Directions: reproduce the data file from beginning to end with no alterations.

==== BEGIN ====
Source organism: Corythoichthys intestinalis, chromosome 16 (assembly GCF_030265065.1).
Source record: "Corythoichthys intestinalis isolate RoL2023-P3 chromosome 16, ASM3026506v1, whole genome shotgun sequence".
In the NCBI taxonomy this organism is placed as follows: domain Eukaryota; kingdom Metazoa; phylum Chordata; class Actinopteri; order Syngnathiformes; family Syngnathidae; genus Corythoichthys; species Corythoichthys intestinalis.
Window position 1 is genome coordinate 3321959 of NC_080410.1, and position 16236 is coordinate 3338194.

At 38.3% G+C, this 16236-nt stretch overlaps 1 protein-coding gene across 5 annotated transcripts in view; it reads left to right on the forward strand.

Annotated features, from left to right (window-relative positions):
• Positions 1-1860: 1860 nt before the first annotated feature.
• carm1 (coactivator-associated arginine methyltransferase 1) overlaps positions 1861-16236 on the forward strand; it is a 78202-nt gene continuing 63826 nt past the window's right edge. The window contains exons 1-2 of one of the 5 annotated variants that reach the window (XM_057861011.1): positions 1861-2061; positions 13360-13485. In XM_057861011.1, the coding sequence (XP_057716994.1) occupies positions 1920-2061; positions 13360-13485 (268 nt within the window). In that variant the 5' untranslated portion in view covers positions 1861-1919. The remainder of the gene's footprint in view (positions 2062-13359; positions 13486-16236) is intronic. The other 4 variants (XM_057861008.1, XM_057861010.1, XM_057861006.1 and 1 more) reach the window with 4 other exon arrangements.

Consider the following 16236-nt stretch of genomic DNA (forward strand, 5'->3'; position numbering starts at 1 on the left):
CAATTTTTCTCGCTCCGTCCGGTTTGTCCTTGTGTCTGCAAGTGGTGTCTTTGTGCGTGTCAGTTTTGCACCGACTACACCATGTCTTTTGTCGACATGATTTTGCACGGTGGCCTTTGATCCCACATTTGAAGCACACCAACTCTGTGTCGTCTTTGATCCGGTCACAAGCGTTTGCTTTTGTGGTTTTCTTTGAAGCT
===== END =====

Source organism: Corythoichthys intestinalis, chromosome 16 (assembly GCF_030265065.1).
Source record: "Corythoichthys intestinalis isolate RoL2023-P3 chromosome 16, ASM3026506v1, whole genome shotgun sequence".
In the NCBI taxonomy this organism is placed as follows: domain Eukaryota; kingdom Metazoa; phylum Chordata; class Actinopteri; order Syngnathiformes; family Syngnathidae; genus Corythoichthys; species Corythoichthys intestinalis.
Window position 1 is genome coordinate 3321959 of NC_080410.1, and position 16236 is coordinate 3338194.

At 38.3% G+C, this 16236-nt stretch overlaps 1 protein-coding gene across 5 annotated transcripts in view; it reads left to right on the forward strand.

Annotated features, from left to right (window-relative positions):
• Positions 1-1860: 1860 nt before the first annotated feature.
• carm1 (coactivator-associated arginine methyltransferase 1) overlaps positions 1861-16236 on the forward strand; it is a 78202-nt gene continuing 63826 nt past the window's right edge. The window contains exons 1-2 of one of the 5 annotated variants that reach the window (XM_057861011.1): positions 1861-2061; positions 13360-13485. In XM_057861011.1, the coding sequence (XP_057716994.1) occupies positions 1920-2061; positions 13360-13485 (268 nt within the window). In that variant the 5' untranslated portion in view covers positions 1861-1919. The remainder of the gene's footprint in view (positions 2062-13359; positions 13486-16236) is intronic. The other 4 variants (XM_057861008.1, XM_057861010.1, XM_057861006.1 and 1 more) reach the window with 4 other exon arrangements.

Consider the following 16236-nt stretch of genomic DNA (forward strand, 5'->3'; position numbering starts at 1 on the left):
CAATTTTTCTCGCTCCGTCCGGTTTGTCCTTGTGTCTGCAAGTGGTGTCTTTGTGCGTGTCAGTTTTGCACCGACTACACCATGTCTTTTGTCGACATGATTTTGCACGGTGGCCTTTGATCCCACATTTGAAGCACACCAACTCTGTGTCGTCTTTGATCCGGTCACAAGCGTTTGCTTTTGTGGTTTTCTTTGAAGCT